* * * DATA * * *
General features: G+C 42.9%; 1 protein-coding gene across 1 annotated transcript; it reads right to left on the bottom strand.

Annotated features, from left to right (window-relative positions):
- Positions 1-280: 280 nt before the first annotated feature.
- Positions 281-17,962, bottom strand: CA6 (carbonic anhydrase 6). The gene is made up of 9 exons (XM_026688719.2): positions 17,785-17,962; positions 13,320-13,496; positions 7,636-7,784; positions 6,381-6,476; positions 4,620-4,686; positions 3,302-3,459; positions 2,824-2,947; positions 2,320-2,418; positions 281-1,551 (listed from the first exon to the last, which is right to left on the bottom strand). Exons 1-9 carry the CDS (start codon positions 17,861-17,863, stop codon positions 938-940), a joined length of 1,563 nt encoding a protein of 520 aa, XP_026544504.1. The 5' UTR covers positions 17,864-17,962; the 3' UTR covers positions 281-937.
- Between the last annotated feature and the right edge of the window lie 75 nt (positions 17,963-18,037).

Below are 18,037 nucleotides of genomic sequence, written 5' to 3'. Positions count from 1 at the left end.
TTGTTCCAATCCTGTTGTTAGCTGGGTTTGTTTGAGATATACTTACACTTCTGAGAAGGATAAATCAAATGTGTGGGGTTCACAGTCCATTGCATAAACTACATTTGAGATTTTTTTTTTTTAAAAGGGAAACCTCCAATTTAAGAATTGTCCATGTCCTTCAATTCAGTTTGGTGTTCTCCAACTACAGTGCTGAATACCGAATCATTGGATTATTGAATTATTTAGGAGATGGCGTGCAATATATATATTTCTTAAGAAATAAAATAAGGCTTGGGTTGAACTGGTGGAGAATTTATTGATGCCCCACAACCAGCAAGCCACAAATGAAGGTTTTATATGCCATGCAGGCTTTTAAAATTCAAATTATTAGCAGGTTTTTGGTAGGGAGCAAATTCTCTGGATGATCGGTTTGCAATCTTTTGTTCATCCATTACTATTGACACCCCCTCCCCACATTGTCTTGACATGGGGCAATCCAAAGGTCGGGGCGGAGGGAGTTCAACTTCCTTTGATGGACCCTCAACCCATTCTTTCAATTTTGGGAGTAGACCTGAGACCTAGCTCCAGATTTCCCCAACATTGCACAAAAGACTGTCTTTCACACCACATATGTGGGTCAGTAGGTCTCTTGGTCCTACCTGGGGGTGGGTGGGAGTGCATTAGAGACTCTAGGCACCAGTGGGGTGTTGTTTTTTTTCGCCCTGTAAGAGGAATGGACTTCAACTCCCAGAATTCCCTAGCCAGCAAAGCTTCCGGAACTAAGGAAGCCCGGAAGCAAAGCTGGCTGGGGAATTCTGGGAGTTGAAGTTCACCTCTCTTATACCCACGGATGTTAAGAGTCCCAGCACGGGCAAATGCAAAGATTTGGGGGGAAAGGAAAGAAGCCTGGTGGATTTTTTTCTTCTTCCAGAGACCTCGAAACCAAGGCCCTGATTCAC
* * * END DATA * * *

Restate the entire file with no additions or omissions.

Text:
General features: G+C 42.9%; 1 protein-coding gene across 1 annotated transcript; it reads right to left on the bottom strand.

Annotated features, from left to right (window-relative positions):
- Positions 1-280: 280 nt before the first annotated feature.
- Positions 281-17,962, bottom strand: CA6 (carbonic anhydrase 6). The gene is made up of 9 exons (XM_026688719.2): positions 17,785-17,962; positions 13,320-13,496; positions 7,636-7,784; positions 6,381-6,476; positions 4,620-4,686; positions 3,302-3,459; positions 2,824-2,947; positions 2,320-2,418; positions 281-1,551 (listed from the first exon to the last, which is right to left on the bottom strand). Exons 1-9 carry the CDS (start codon positions 17,861-17,863, stop codon positions 938-940), a joined length of 1,563 nt encoding a protein of 520 aa, XP_026544504.1. The 5' UTR covers positions 17,864-17,962; the 3' UTR covers positions 281-937.
- Between the last annotated feature and the right edge of the window lie 75 nt (positions 17,963-18,037).

Below are 18,037 nucleotides of genomic sequence, written 5' to 3'. Positions count from 1 at the left end.
TTGTTCCAATCCTGTTGTTAGCTGGGTTTGTTTGAGATATACTTACACTTCTGAGAAGGATAAATCAAATGTGTGGGGTTCACAGTCCATTGCATAAACTACATTTGAGATTTTTTTTTTTTAAAAGGGAAACCTCCAATTTAAGAATTGTCCATGTCCTTCAATTCAGTTTGGTGTTCTCCAACTACAGTGCTGAATACCGAATCATTGGATTATTGAATTATTTAGGAGATGGCGTGCAATATATATATTTCTTAAGAAATAAAATAAGGCTTGGGTTGAACTGGTGGAGAATTTATTGATGCCCCACAACCAGCAAGCCACAAATGAAGGTTTTATATGCCATGCAGGCTTTTAAAATTCAAATTATTAGCAGGTTTTTGGTAGGGAGCAAATTCTCTGGATGATCGGTTTGCAATCTTTTGTTCATCCATTACTATTGACACCCCCTCCCCACATTGTCTTGACATGGGGCAATCCAAAGGTCGGGGCGGAGGGAGTTCAACTTCCTTTGATGGACCCTCAACCCATTCTTTCAATTTTGGGAGTAGACCTGAGACCTAGCTCCAGATTTCCCCAACATTGCACAAAAGACTGTCTTTCACACCACATATGTGGGTCAGTAGGTCTCTTGGTCCTACCTGGGGGTGGGTGGGAGTGCATTAGAGACTCTAGGCACCAGTGGGGTGTTGTTTTTTTTCGCCCTGTAAGAGGAATGGACTTCAACTCCCAGAATTCCCTAGCCAGCAAAGCTTCCGGAACTAAGGAAGCCCGGAAGCAAAGCTGGCTGGGGAATTCTGGGAGTTGAAGTTCACCTCTCTTATACCCACGGATGTTAAGAGTCCCAGCACGGGCAAATGCAAAGATTTGGGGGGAAAGGAAAGAAGCCTGGTGGATTTTTTTCTTCTTCCAGAGACCTCGAAACCAAGGCCCTGATTCAC